There was evidence from which the jury could reasonably have inferred that Mitchell filed in the probate court an objection to a claim he knew had already been satisfied and that he filed a counterclaim that he knew had already abated as a matter of law (Ala.Code 1975, § 6-5-462). When he filed counterclaim one—or at any time during the 18 months that elapsed between the filing of the counterclaim and the voluntary dismissal of the claim by Mitchell—Mitchell had no evidence to substantiate his allegation that Folmar had fraudulently obtained Cagle's signature on an amendment to the partnership agreement during Cagle's incapacity and final illness. The jury could have found that Mitchell acted with malice in pursuing the counterclaim and that there was a complete absence of evidence of probable cause to support a fraud action against Folmar. Alabama Power Co. v. Neighbors, 402 So.2d 958 (Ala.1981).

Mitchell voluntarily dismissed counterclaim one after it had remained pending for 18 months. The fact that Mitchell voluntarily dismissed the underlying action is sufficient to meet Folmar's burden of proof that that counterclaim was disposed of in favor of Folmar. See Barrett Mobile Home Transport, Inc. v. McGugin, 530 So.2d 730, 735 (Ala.1988) ("[T]he requirement of showing a favorable termination may be satisfied by showing that the civil action in question was abandoned or dismissed.... [A] voluntary dismissal `without prejudice' will suffice.").

Mitchell contends that the dismissal was made on the basis of the "survival-statute issue,"1 and not on the grounds urged by Folmar. Even if that contention was relevant—and we cannot say that it was—the document Mitchell filed seeking to have counterclaim one dismissed cannot be located in the record. It does not appear on the pages Mitchell's brief directs us to. The probate judge's order provides:

"For due cause shown, it is ORDERED by the Court that the dismissal of counterclaim one as filed by S. Felton Mitchell, Jr., as Administrator of the estate of William M. Cagle, Jr., Deceased, be and the same is hereby filed and granted...."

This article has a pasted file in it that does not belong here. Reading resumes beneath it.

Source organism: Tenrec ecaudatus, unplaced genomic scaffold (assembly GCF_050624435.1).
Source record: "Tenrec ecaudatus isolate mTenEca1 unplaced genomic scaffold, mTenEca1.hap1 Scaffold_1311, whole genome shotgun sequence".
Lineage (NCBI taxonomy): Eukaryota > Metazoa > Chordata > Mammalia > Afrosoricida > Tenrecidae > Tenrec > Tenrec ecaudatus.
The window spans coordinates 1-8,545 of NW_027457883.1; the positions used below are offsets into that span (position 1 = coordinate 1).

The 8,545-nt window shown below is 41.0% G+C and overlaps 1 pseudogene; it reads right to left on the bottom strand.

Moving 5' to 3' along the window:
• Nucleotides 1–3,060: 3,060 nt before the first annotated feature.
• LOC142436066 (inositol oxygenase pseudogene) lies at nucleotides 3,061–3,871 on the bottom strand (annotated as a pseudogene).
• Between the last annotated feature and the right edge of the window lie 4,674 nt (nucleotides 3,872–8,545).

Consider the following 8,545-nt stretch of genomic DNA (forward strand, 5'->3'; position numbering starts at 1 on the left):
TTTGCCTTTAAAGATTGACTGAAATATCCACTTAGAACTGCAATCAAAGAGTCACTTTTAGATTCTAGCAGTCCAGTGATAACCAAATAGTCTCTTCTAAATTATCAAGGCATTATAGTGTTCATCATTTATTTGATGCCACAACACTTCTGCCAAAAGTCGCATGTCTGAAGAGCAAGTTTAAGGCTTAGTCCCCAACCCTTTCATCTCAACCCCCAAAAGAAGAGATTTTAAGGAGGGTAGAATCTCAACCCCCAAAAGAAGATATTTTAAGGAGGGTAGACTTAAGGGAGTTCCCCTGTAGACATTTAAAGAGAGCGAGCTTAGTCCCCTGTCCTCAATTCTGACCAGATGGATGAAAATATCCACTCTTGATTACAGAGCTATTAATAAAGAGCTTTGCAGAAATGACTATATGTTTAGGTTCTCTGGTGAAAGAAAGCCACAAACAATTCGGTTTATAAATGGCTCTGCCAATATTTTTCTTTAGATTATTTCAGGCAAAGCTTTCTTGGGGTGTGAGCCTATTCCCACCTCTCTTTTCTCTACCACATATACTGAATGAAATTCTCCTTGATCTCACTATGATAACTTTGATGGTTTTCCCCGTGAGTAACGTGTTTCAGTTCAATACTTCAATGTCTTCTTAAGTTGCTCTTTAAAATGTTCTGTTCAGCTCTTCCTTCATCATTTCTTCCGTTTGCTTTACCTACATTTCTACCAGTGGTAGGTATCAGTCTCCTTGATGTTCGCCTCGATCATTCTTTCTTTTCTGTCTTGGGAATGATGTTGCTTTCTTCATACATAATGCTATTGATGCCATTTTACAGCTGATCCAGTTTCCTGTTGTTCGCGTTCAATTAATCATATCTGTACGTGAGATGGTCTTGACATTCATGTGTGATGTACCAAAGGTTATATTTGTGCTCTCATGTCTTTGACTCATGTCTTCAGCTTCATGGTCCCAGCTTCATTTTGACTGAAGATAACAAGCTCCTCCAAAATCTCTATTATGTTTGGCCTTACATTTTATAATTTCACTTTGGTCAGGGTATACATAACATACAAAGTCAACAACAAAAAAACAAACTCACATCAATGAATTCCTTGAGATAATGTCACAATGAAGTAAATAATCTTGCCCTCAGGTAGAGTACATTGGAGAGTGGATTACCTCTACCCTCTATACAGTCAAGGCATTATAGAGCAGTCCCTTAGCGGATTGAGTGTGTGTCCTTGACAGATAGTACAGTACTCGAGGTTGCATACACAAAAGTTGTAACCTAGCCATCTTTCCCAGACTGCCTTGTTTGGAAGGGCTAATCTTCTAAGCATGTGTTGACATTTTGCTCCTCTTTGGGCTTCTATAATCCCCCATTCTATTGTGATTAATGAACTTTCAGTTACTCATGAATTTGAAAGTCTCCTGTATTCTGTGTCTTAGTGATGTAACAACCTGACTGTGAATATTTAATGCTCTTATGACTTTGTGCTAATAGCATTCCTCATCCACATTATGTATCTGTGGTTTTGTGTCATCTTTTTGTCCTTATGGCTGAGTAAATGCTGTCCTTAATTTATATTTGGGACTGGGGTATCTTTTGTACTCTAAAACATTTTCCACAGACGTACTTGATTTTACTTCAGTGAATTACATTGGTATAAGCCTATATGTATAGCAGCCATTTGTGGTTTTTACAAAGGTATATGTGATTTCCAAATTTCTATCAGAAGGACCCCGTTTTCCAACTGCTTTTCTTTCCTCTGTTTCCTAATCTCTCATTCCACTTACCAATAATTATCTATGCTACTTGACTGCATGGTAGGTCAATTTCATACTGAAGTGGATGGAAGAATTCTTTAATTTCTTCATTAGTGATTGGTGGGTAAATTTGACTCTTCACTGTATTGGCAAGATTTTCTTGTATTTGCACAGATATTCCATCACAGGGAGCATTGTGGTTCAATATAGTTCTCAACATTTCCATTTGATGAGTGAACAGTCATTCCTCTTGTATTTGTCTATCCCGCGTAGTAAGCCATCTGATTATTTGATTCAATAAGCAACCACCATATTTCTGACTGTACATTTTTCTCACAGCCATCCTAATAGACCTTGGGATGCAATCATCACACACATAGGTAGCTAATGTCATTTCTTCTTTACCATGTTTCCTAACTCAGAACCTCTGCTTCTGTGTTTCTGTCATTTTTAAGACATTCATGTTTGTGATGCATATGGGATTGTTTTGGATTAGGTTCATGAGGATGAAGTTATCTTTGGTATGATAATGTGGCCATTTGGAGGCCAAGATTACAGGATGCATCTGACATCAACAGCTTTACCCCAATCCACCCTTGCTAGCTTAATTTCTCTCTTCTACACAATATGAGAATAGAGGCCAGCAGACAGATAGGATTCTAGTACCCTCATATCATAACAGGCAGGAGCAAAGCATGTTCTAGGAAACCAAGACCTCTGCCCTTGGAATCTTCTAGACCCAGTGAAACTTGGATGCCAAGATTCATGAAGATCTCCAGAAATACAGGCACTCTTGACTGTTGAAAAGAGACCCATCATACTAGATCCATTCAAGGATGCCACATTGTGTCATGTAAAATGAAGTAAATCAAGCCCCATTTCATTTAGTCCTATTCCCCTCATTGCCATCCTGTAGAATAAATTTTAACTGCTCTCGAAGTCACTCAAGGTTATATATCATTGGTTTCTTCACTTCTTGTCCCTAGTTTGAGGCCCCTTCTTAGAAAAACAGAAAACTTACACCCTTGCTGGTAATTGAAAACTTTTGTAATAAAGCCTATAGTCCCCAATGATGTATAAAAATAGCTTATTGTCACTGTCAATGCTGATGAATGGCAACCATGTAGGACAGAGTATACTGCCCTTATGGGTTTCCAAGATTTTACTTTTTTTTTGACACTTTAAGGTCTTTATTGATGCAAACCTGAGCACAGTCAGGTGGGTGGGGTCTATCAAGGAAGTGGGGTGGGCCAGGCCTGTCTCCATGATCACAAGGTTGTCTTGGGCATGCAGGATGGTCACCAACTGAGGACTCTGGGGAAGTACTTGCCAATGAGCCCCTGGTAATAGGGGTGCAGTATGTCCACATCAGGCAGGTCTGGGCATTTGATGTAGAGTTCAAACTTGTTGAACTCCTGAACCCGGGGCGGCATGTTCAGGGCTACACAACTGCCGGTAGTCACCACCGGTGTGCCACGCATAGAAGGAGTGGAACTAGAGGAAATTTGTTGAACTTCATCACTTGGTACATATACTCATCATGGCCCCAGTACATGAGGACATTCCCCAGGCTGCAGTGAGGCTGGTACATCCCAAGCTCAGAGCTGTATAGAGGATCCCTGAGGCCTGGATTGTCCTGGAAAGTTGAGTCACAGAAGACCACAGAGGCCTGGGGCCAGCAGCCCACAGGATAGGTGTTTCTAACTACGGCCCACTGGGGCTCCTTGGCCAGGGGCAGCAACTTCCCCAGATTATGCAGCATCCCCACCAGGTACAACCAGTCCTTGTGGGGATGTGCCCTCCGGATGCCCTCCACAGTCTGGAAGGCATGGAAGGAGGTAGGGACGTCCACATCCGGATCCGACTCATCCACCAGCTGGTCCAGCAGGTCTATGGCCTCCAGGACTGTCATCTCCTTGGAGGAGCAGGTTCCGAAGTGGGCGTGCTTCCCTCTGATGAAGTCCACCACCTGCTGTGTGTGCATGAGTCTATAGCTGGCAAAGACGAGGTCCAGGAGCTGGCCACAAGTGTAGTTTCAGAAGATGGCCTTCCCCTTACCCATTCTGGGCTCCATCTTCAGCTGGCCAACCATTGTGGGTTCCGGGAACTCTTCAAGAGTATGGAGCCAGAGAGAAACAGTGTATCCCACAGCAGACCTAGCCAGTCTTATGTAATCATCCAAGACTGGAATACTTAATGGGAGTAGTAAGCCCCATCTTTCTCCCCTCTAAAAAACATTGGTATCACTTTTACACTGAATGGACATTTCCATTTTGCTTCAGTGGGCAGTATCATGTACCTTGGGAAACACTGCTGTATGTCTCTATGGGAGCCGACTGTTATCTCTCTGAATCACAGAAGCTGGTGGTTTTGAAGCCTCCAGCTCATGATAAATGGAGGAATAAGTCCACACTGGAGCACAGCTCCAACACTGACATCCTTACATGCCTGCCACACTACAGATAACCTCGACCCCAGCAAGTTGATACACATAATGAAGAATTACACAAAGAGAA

There was substantial evidence of a termination of Mitchell's counterclaim favorable to Folmar.

There was substantial evidence indicating that in defending against Mitchell's counterclaim, Folmar incurred damages in the amount of $49,757 in attorney fees and expenses of $2,161.40. There was substantial evidence as to each element of malicious prosecution; therefore, the trial court did not err in denying Mitchell's motion for a judgment as a matter of law.

"`"A judgment as a matter of law is proper only where there is a complete absence of proof on a material issue or where there are no controverted questions of fact on which reasonable people could differ and the moving party is entitled to judgment as a matter of law."` ... In reviewing the denial of a motion for a judgment as a matter of law, this Court is required to view the evidence in a light most favorable to the nonmovant."

Daugherty, 840 So.2d at 156 (quoting Southern Energy Homes, Inc. v. Washington, 774 So.2d 505, 510-11 (Ala.2000)).

The jury awarded punitive damages; it is therefore necessary to determine whether the trial court erred in permitting the issue of punitive damages to be decided by the jury, because Mitchell filed a motion for a judgment as a matter of law at the close of all the evidence.